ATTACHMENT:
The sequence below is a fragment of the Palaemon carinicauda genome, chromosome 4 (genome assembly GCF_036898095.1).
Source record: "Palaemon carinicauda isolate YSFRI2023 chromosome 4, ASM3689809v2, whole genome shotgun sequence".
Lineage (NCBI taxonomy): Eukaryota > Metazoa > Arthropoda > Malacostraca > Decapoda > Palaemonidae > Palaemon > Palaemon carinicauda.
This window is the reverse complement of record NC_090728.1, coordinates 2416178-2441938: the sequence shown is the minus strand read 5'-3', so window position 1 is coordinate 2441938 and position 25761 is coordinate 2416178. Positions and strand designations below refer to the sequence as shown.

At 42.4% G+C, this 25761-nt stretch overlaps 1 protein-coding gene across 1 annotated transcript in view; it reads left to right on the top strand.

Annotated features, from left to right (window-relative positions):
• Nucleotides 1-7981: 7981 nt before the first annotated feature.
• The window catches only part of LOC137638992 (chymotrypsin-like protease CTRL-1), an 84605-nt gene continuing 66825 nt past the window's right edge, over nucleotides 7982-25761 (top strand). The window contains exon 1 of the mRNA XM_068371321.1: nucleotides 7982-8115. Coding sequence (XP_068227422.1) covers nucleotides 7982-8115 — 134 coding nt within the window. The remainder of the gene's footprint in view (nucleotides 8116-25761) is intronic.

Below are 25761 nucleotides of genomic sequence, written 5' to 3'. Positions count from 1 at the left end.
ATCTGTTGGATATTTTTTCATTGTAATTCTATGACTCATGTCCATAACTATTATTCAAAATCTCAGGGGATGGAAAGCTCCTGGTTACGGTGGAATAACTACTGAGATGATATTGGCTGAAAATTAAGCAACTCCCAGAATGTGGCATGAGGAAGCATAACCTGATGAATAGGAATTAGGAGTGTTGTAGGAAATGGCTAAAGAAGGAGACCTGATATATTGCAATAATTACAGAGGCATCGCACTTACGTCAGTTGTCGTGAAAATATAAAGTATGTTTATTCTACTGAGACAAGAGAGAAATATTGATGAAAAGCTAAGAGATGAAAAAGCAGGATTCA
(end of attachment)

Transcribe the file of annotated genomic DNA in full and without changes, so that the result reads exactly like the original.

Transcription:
The sequence below is a fragment of the Palaemon carinicauda genome, chromosome 4 (genome assembly GCF_036898095.1).
Source record: "Palaemon carinicauda isolate YSFRI2023 chromosome 4, ASM3689809v2, whole genome shotgun sequence".
Lineage (NCBI taxonomy): Eukaryota > Metazoa > Arthropoda > Malacostraca > Decapoda > Palaemonidae > Palaemon > Palaemon carinicauda.
This window is the reverse complement of record NC_090728.1, coordinates 2416178-2441938: the sequence shown is the minus strand read 5'-3', so window position 1 is coordinate 2441938 and position 25761 is coordinate 2416178. Positions and strand designations below refer to the sequence as shown.

At 42.4% G+C, this 25761-nt stretch overlaps 1 protein-coding gene across 1 annotated transcript in view; it reads left to right on the top strand.

Annotated features, from left to right (window-relative positions):
• Nucleotides 1-7981: 7981 nt before the first annotated feature.
• The window catches only part of LOC137638992 (chymotrypsin-like protease CTRL-1), an 84605-nt gene continuing 66825 nt past the window's right edge, over nucleotides 7982-25761 (top strand). The window contains exon 1 of the mRNA XM_068371321.1: nucleotides 7982-8115. Coding sequence (XP_068227422.1) covers nucleotides 7982-8115 — 134 coding nt within the window. The remainder of the gene's footprint in view (nucleotides 8116-25761) is intronic.

Below are 25761 nucleotides of genomic sequence, written 5' to 3'. Positions count from 1 at the left end.
ATCTGTTGGATATTTTTTCATTGTAATTCTATGACTCATGTCCATAACTATTATTCAAAATCTCAGGGGATGGAAAGCTCCTGGTTACGGTGGAATAACTACTGAGATGATATTGGCTGAAAATTAAGCAACTCCCAGAATGTGGCATGAGGAAGCATAACCTGATGAATAGGAATTAGGAGTGTTGTAGGAAATGGCTAAAGAAGGAGACCTGATATATTGCAATAATTACAGAGGCATCGCACTTACGTCAGTTGTCGTGAAAATATAAAGTATGTTTATTCTACTGAGACAAGAGAGAAATATTGATGAAAAGCTAAGAGATGAAAAAGCAGGATTCA